113 F3d 2 Casco Indemnity Co v. Rhode Island Interlocal Risk Management Trust

113 F.3d 2

CASCO INDEMNITY CO., Plaintiff, Appellant,

No. 96-1820.

United States Court of Appeals,
First Circuit.

Heard Jan. 9, 1997.
Decided May 12, 1997.

Alice Olsen Mann with whom David E. Maglio, Providence, RI, and Morrison, Mahoney & Miller were on brief, for appellant.

Rosemary Healey, Providence, RI, with whom James M. Green, Andrew M. Elmore and Powers, Kinder & Keeney, Inc. were on brief for appellee, Rhode Island Interlocal Risk Management Trust.

Before CYR, Circuit Judge, CAMPBELL, Senior Circuit Judge, and STAHL, Circuit Judge.

LEVIN H. CAMPBELL, Senior Circuit Judge.

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This case primarily concerns a dispute between two insurance companies, Casco Indemnity Company ("Casco") and Rhode Island Interlocal Risk Management Trust ("the Trust"), over which of them is responsible for compensating one Victor Cipriano for the injuries he sustained in an automobile accident with an uninsured driver. Because we agree with the district court that Exclusion 9 in the Trust's policy applies to uninsured motorist insurance and is not contrary to public policy, see Casco Indem. Co. v. Rhode Island Interlocal Risk Mgt. Trust, 929 F.Supp. 65 (D.R.I.1996), we affirm on these questions without further comment. See In re San Juan Dupont Plaza Hotel Fire Litig., 989 F.2d 36, 38 (1st Cir.1993) ("Where, as here, a trial court has produced a first-rate work product, a reviewing tribunal should hesitate to wax longiloquence [sic] simply to hear its own words resonate.").


We find it was error, however, for the district court not to issue a declaratory judgment, as Casco requested, concerning Casco's ability to deduct any workers' compensation benefits received by Cipriano already or in the future from his damages.1


Casco contended below, and now contends on appeal, that such benefits are excluded by a provision in its policy stating:


B. Any amounts otherwise payable for damages under this coverage shall be reduced by all sums ...


2. Paid or payable because of the "bodily injury" under any of the following or similar law:


a. workers' compensation law; or


b. disability benefits law.

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Casco asserts that this provision comports with Rhode Island's public policy against double recovery, citing Poulos v. Aetna Cas. & Sur. Co., 119 R.I. 409, 379 A.2d 362, 365 (1977) (upholding an insurance policy clause reducing the insurer's liability by the amount paid or payable "under any workmen's compensation law, disability benefits law or any similar law" only to the extent such benefits represented a double recovery--thus mandating that the deduction be from the insured's total damages, not the policy's face value).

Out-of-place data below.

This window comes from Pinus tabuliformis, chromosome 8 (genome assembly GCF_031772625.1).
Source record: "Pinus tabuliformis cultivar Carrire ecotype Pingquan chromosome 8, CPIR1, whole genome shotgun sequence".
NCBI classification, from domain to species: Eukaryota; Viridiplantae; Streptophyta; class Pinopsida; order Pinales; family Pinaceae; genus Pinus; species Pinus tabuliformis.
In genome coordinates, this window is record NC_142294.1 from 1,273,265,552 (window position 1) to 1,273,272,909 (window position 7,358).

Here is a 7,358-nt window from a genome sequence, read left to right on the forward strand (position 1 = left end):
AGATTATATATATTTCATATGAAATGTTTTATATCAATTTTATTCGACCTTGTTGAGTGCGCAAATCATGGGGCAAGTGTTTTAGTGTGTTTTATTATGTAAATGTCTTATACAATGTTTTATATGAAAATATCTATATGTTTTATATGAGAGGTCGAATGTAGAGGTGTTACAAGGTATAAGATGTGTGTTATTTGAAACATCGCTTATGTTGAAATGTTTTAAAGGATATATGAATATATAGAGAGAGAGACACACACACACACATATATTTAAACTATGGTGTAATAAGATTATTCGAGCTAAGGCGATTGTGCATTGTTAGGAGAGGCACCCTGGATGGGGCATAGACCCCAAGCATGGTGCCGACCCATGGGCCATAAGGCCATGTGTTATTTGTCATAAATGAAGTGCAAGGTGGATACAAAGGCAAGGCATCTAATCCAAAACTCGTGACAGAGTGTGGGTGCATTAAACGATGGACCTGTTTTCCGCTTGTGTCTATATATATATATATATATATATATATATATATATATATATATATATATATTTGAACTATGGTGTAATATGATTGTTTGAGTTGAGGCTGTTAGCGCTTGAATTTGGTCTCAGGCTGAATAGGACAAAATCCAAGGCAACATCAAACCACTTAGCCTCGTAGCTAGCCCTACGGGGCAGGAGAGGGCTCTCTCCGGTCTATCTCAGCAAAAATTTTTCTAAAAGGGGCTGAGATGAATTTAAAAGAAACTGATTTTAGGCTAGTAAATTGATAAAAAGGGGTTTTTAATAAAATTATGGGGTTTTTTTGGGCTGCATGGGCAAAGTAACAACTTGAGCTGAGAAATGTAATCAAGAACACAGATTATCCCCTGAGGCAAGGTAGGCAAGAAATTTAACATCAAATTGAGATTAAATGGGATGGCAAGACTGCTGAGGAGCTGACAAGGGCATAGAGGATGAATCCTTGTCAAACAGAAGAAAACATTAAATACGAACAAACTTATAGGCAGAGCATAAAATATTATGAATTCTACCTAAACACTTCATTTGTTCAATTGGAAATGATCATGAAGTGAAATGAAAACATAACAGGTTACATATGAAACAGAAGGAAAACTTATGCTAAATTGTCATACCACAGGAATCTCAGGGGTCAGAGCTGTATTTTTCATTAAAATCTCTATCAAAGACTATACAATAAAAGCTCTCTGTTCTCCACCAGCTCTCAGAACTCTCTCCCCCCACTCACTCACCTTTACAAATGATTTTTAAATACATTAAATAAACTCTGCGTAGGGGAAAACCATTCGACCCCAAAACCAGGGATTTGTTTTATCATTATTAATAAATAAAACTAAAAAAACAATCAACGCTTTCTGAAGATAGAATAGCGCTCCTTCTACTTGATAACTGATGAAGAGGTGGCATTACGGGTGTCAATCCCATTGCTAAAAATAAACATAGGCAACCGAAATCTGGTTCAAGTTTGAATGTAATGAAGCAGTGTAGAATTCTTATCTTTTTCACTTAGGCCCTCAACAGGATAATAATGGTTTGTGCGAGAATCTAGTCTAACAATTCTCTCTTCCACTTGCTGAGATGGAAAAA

Casco included this claim in its amended complaint, in its motion for summary judgment below, and in its appeal brief. The Trust, having no stake in this debate, has provided no response. Cipriano, the beneficiary of Casco's policy, was a named defendant in this suit and filed a general answer to Casco's complaint, but insofar as appears he did not file an opposition to Casco's motion for summary judgment (which sought relief on the point) nor did he otherwise take part in the proceeding below. Cipriano has neither argued nor filed any brief on appeal. As a result, we are left to decide the matter with only Casco's arguments to guide us. See Allgeier v. United States, 909 F.2d 869, 871-72 n. 3 (6th Cir.1990) (considering an appeal solely on the brief of the appellant when the appellee failed to file a brief) (citing, inter alia, Fed. R.App. P. 31(c)'s statement that "[i]f an appellee fails to file a brief, the appellee will not be heard at oral argument except by permission of the court"); Instituto Nacional De Comercializacion Agricola (Indeca) v. Continental Illinois Nat'l Bank and Trust Co., 858 F.2d 1264, 1270-71 (7th Cir.1988) (same); Teamsters, Chauffeurs, Warehousemen & Helpers Local Union 524 v. Billington, 402 F.2d 510, 511 (9th Cir.1968) (deciding an appeal on the appellant's brief and the trial record when the appellee failed to file an appeal brief).


In the absence of any legal or factual arguments to the contrary, it is hard to say that Casco's arguments are not persuasive on this point. Nor can we say that Casco has failed to do all that might be expected to pursue the issue. We accordingly remand to the district court with directions that it issue a declaratory judgment in Casco's favor providing, in effect, that, "The policy issued by Casco Indemnity Company provides uninsured motorist coverage which is excess to any workers' compensation benefits paid to defendant Cipriano or received by him in the future with respect to the accident of November 20, 1993."


Affirmed in part and reversed and remanded in part.


The district court's sole apparent reference to the issue in its opinion was its statement, "With regard to the Casco Policy, any coverage available to Cipriano is to be governed by the terms of the agreement between the parties." Casco, 929 F.Supp. at 73